Based on the current stock market valuations, we can use earnings growth valuation metrics to back into the required growth rate to justify CP ALL’s THB 61.75 stock price. These are often referred to as market embedded expectations.
To justify current valuations, the company’s earnings need to grow by 6% per year over the next three years. What sell-side analysts expect for CP ALL’s earnings is below what the current stock market valuation requires in 2020, but above its requirement in 2021.
The company’s earning power is 3x the corporate average. That said, cash flows and cash on hand are below its total obligations. Together, this signals a moderate dividend and credit risk.
To conclude, CP ALL’s Uniform earnings growth is in line with its peer averages in 2020, and the company is trading well above its peer valuations.
About the Philippine Market Daily
“Wednesday Uniform Earnings Tearsheets – Asia-listed Focus”
Some of the world’s greatest investors learned from the Father of Value Investing or have learned to follow his investment philosophy very closely. That pioneer of value investing is Professor Benjamin Graham. His followers:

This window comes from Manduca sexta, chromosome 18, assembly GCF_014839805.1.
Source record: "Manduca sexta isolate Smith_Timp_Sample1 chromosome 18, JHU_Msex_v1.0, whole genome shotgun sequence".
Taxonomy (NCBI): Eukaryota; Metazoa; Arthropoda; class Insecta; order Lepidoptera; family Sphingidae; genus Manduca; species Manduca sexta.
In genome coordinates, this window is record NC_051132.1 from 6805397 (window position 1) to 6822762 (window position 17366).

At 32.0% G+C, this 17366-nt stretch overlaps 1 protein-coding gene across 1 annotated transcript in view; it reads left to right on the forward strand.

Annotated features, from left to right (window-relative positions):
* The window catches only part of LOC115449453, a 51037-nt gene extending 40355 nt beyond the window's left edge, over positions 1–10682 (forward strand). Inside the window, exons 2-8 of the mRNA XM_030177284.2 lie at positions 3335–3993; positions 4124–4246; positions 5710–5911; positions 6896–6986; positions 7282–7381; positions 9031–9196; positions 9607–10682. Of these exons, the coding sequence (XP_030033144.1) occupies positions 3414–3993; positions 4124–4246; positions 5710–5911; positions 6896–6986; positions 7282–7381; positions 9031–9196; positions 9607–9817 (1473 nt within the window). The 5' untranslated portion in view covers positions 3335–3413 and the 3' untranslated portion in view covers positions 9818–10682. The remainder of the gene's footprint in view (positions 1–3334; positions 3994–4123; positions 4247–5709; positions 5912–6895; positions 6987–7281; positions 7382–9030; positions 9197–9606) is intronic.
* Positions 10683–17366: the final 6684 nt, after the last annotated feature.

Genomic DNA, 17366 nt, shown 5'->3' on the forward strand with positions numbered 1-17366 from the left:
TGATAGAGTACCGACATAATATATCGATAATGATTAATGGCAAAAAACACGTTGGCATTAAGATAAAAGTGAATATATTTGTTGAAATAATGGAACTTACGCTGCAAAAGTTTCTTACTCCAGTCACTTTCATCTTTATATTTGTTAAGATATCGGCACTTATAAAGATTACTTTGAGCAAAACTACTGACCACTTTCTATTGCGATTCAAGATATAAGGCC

Warren Buffett and Charles Munger of Berkshire Hathaway; Shelby C. Davis of Davis Funds; Marty Whitman of Third Avenue Value Fund; Jean-Marie Eveillard of First Eagle; Mitch Julis of Canyon Capital; just to name a few.
Each of these great investors studied security analysis and valuation, applying this methodology to manage their multi-billion dollar portfolios. They did this without relying on as-reported numbers.
Uniform Adjusted Financial Reporting Standards (UAFRS or Uniform Accounting) is an answer to the many inconsistencies present in GAAP and IFRS, as well as in PFRS.
Under UAFRS, each company’s financial statements are rebuilt under a consistent set of rules, resulting in an apples-to-apples comparison. Resulting UAFRS-based earnings, assets, debts, cash flows from operations, investing, and financing, and other key elements become the basis for more reliable financial statement analysis.
Every Wednesday, we focus on one company listed in Asia that’s relevant to the Philippines and that’s particularly interesting from a UAFRS vs as-reported standpoint. We highlight one adjustment that illustrates why the as-reported numbers are unreliable.
This way, we gain a better understanding of the factors driving a particular stock’s returns, and whether or not the firm’s true profitability is reflected in its current valuations.
Hope you’ve found this week’s Uniform Earning Tearsheet on an Asian company interesting and insightful.
Stay tuned for next week’s Asia company highlight!
Philippine Markets Daily